Overall Rating Gold - expired
Overall Score 69.30
Liaison Dave Barbier
Submission Date May 14, 2018
Executive Letter Download

STARS v2.1

University of Wisconsin-Stevens Point
IN-26: Innovation C

Status Score Responsible Party
Complete 1.00 / 1.00 Shelly Janowski
Sustainability Coordinator
Facility Services
"---" indicates that no data was submitted for this field

Name or title of the innovative policy, practice, program, or outcome:
Innovation and entrepreneurship for new uses of vegetable production and processing residuals.

A brief description of the innovative policy, practice, program, or outcome that outlines how credit criteria are met and any positive measurable outcomes associated with the innovation:

The Wisconsin Institute for Sustainable Technology at UW-Stevens Point won a federal grant in 2016 to focus on adding value to potato and vegetable harvesting and processing residues. The concept is to build an entrepreneurial network and economic development opportunities by making better use of those residuals for food and non-food purposes. Wisconsin is the largest producer of green beans, carrots, red beets and lima beans in the U.S., while ranking third for potato production. Other key processing crops include sweet corn, green peas, cucumbers and onions. Wisconsin grows 40 percent of all green beans in the U.S., 20 percent of all sweet corn and 20 percent of all green peas. As a result, Wisconsin ranks second among U.S. states for harvested acreage and total production of processing vegetables and third for production value. Production and processing of these crops contributes more than $6 billion in economic activity in Wisconsin and supports nearly 30,000 jobs.Production and processing of these crops generates large amounts of residual material such as peels, stems and liquid material. In fact, an estimated 15 percent of all vegetable material brought to a processing plant does not become finished product. Disposing of this material is a persistent problem for the industry. In some cases a small return may be achieved by selling the residual material for use in animal feed but in other cases it presents logistical issues and costs.

However, vegetables and their residual materials contain numerous chemicals such as vitamins, proteins, sugars and lipids, waxes and other aliphatic and aromatic compounds such as antioxidants. The specialty chemical sector manufactures a wide range of synthetic or semi synthetic molecules that have the same or similar effects as those chemicals that occur naturally in vegetables. These synthetic molecules command high prices and fulfill essential needs in the plastics, rubber, fuels, cosmetics and home and personal care markets. They provide a range of functionality including heat stabilization during plastics’ processing, stability to light and preservation of cosmetic goods such as face creams and moisturizers.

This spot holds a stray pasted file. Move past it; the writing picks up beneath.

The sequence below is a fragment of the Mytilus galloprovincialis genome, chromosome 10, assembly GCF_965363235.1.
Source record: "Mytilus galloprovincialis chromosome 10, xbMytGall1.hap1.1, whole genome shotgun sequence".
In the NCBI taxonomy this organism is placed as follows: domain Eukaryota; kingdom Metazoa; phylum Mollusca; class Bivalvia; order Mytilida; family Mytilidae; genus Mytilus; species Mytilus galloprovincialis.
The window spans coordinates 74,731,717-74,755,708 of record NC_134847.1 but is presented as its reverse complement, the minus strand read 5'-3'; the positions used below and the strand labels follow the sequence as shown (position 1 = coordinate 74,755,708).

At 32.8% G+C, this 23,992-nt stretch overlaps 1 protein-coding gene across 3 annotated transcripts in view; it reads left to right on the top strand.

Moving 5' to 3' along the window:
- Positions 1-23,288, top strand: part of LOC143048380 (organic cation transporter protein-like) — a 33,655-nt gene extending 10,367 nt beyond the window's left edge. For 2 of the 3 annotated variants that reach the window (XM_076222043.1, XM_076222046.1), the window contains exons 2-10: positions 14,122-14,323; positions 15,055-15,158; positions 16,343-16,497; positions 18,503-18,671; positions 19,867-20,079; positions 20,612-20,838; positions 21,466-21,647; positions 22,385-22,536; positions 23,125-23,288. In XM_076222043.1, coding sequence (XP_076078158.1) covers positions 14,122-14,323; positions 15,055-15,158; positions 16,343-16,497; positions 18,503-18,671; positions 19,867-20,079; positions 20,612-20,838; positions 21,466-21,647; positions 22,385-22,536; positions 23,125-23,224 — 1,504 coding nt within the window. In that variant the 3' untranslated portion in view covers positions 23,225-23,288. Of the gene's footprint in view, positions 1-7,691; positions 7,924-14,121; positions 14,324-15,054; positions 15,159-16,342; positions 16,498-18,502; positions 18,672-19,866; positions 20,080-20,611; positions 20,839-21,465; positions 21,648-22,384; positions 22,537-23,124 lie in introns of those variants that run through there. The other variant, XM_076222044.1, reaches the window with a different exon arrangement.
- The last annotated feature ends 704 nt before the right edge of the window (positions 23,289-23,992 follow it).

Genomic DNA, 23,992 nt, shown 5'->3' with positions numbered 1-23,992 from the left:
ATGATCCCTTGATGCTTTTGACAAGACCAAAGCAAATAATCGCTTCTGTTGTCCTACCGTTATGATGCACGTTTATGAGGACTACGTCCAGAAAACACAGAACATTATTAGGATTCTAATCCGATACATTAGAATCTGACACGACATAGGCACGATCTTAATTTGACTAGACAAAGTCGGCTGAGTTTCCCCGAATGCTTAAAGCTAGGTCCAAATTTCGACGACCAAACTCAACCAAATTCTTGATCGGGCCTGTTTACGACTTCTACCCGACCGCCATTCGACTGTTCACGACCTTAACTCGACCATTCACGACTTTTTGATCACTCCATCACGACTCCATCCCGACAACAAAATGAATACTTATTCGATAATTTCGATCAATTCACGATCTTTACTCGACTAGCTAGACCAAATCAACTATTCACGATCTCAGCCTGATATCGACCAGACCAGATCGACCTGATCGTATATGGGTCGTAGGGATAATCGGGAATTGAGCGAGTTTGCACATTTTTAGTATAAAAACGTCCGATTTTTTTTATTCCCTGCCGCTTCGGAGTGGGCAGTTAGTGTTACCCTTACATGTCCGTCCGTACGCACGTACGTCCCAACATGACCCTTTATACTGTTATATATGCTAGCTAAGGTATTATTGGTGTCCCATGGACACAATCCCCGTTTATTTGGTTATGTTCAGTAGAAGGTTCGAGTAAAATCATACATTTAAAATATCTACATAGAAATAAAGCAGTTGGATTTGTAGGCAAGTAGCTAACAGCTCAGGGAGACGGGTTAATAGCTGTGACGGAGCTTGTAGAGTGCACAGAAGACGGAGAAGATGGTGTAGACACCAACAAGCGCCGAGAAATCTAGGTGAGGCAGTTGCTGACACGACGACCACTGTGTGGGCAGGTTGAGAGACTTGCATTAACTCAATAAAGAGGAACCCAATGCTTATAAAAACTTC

https://www.uwsp.edu/wist/Pages/research/Valuable-Chemicals-from-Vegetable-Processing-Residuals-POCC.aspx
https://issuu.com/wistsolutions/docs/wist_2016_annual_report
https://www.uwsp.edu/ucm/news/Pages/WIST-VegCropRes16.aspx
http://content.govdelivery.com/accounts/USEDA/bulletins/13528f5

Sustainability Gains to Wisconsin's World-Scale Vegetable Production Through Compost Amendment. Two units within the College of Natural Resources at the University of Wisconsin-Stevens Point have been nationally recognized for sustainability initiatives and a proposal to use compost made of paper mill and vegetable by-products to improve soil and crops within the Central Sands agricultural region.

The Wisconsin Institute for Sustainable Technology (WIST) and Soil and Waste Resources Discipline received one of four $10,000 Honorable Mention Awards in the 2017 Rathmann Challenge, which recognizes sustainable solutions through the Rathmann Family Foundation and Innovation Center in Arnold, Md. Funds are to be used for research and programming to prove the viability of large-scale composting of paper mill sludge, potato and vegetable processing by-products and other materials.

The compost would be used in the Central Sands region to build and sequester soil carbon; improve water retention capacity in the soil and reduce irrigation rates; improve nutrient retention and reduce the requirement to apply fertilizers; and improve crop yield.

https://www.uwsp.edu/wist/Pages/Sustainability-Award-in-Rathmann-Challenge.aspx

http://www.stevenspointjournal.com/story/news/local/2017/11/02/uw-stevens-point-sustainability-proposal-recognized-national-contest/825777001/?hootPostID=288e6b03229193d289d66489ca241b06

http://myemail.constantcontact.com/An-innovation-award-for-WIST-and-Soils-and-Waste-Resources-in-CNR.html?soid=1104263747697&aid=9MjZU13yCGA


Which of the following impact areas does the innovation most closely relate to? (select up to three):
Research
Public Engagement
Waste

A letter of affirmation from an individual with relevant expertise or a press release or publication featuring the innovation :
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The website URL where information about the programs or initiatives is available:
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Additional documentation to support the submission:
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